A young female Labour activist has revealed the shameful personal impact of her courageous decision to speak out against antisemitism in the Party.
Isobel Housecroft wrote on Twitter that “speaking up about antisemitism in Labour was a total no brainer” and that “we’re supposed to call out injustice wherever we see it, and it baffles me that some don’t seem to apply the same logic when Jewish people are the target.”
Ms Housecroft proceeded to say that the first time she spoke out against antisemitism online (when she was seventeen), she received a “torrent of abuse from the so-called left” that was “horrendous”. Most upsetting, however, was “the lack of support from some of my Labour friends.”
In May 2019, she related, she was contacted by BBC Panorama in connection with its documentary on Labour antisemitism and shared her experiences of antisemitism online and at Labour events, but she said that her “usual self-confidence had disappeared – I shook and I broke down in the lobby of Broadcasting House,” referring to the BBC headquarters.
A couple of days before the programme aired, she says, “a friend and Labour supporter told me there’d be ‘long-term consequences’ to speaking out and said most of my Labour friends would never speak to me again because of it. I was ‘betraying Corbyn’ and that wasn’t ok.”
Becoming more anguished, Ms Housecroft recounts that “I couldn’t see a way to speak out and not lose/disappoint friends. I didn’t realise I was doing the right thing and that those people didn’t matter. I couldn’t see a way out, so I contemplated suicide. I wrote a note apologising to my family and friends for failing.”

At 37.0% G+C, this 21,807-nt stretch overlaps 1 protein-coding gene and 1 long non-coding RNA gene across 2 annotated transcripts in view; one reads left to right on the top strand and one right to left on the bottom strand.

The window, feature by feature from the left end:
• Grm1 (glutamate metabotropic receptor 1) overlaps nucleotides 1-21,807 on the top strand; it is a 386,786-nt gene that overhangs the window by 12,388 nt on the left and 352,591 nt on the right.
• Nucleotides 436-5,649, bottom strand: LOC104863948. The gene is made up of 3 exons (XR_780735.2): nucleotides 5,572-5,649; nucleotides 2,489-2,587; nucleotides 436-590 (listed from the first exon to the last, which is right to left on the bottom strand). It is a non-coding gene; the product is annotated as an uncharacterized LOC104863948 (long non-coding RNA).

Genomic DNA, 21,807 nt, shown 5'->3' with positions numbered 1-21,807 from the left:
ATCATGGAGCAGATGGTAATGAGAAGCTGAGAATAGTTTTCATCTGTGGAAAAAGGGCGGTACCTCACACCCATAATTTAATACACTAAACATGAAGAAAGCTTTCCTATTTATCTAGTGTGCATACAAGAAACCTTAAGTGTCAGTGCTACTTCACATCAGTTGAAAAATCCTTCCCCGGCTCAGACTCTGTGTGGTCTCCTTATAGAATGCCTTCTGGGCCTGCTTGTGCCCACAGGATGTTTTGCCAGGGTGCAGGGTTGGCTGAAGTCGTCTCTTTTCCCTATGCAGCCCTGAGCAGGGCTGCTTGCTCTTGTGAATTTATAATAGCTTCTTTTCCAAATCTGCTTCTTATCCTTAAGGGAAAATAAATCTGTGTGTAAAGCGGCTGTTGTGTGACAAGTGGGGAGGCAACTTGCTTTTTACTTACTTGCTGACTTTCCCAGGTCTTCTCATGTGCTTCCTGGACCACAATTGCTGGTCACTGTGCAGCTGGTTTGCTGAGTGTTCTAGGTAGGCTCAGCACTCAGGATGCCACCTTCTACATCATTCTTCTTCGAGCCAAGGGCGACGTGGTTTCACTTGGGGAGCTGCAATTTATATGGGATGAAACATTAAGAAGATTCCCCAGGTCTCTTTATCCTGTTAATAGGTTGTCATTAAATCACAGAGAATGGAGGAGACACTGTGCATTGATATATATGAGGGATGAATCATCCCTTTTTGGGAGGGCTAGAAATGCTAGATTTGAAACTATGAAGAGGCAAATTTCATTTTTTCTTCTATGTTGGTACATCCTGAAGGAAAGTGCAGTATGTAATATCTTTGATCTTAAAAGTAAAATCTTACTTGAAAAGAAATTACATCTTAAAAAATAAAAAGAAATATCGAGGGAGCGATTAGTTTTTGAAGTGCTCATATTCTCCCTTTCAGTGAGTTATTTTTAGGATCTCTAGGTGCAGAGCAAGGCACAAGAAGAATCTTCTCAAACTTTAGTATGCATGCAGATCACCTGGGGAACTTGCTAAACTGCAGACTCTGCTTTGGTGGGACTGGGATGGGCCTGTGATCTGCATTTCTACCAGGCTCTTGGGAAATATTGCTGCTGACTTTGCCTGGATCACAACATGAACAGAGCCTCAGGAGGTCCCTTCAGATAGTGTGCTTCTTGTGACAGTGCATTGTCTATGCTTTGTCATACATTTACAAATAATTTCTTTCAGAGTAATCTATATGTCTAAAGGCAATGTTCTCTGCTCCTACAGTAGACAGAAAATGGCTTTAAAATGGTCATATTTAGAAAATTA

Fortunately, she was talked down from such an extreme recourse, and says that “in the hours and days after the documentary, I was inundated with supportive messages that I still sometimes read.”
Accompanying these supportive messages, she relates, came “the meaningless platitudes from people who’d been complicit for four years. A shadow cabinet member who’s backed Corbyn to the hilt had the audacity to tell me to make sure I looked after myself. The silence and/or pointless rhetoric from MPs after the documentary proved its point perfectly.”
She went on to criticise the Labour Party for failing to live up to its words on mental health and whistleblowers.
“Senior figures sit in silence whilst grassroots activists suffer torrents of abuse and Jewish women MPs are driven out of the Party,” she writes. “The Jewish community’s calls for action are systematically ignored. If we ever want to be an anti-racist party again, Jeremy Corbyn must go.”
She ends by thanking the friends and allies she has had during this period.
It is deplorable that a young and courageous activist, who clearly stands for values that could make Labour proud, is reduced to shame and horrific contemplations as a result of the institutional antisemitism in the Party. Ms Housecroft is absolutely right that Labour’s antisemitism crisis cannot be resolved by those who created it. Labour cannot be a force for good while it is in the grip of Jeremy Corbyn.
On 28th May, the Equality and Human Rights Commission launched a full statutory investigation following a formal referral and detailed legal representations from Campaign Against Antisemitism, which is the complainant.
Over 57,000 people have now signed our petition denouncing Jeremy Corbyn as an antisemite and declaring him “unfit to hold any public office.”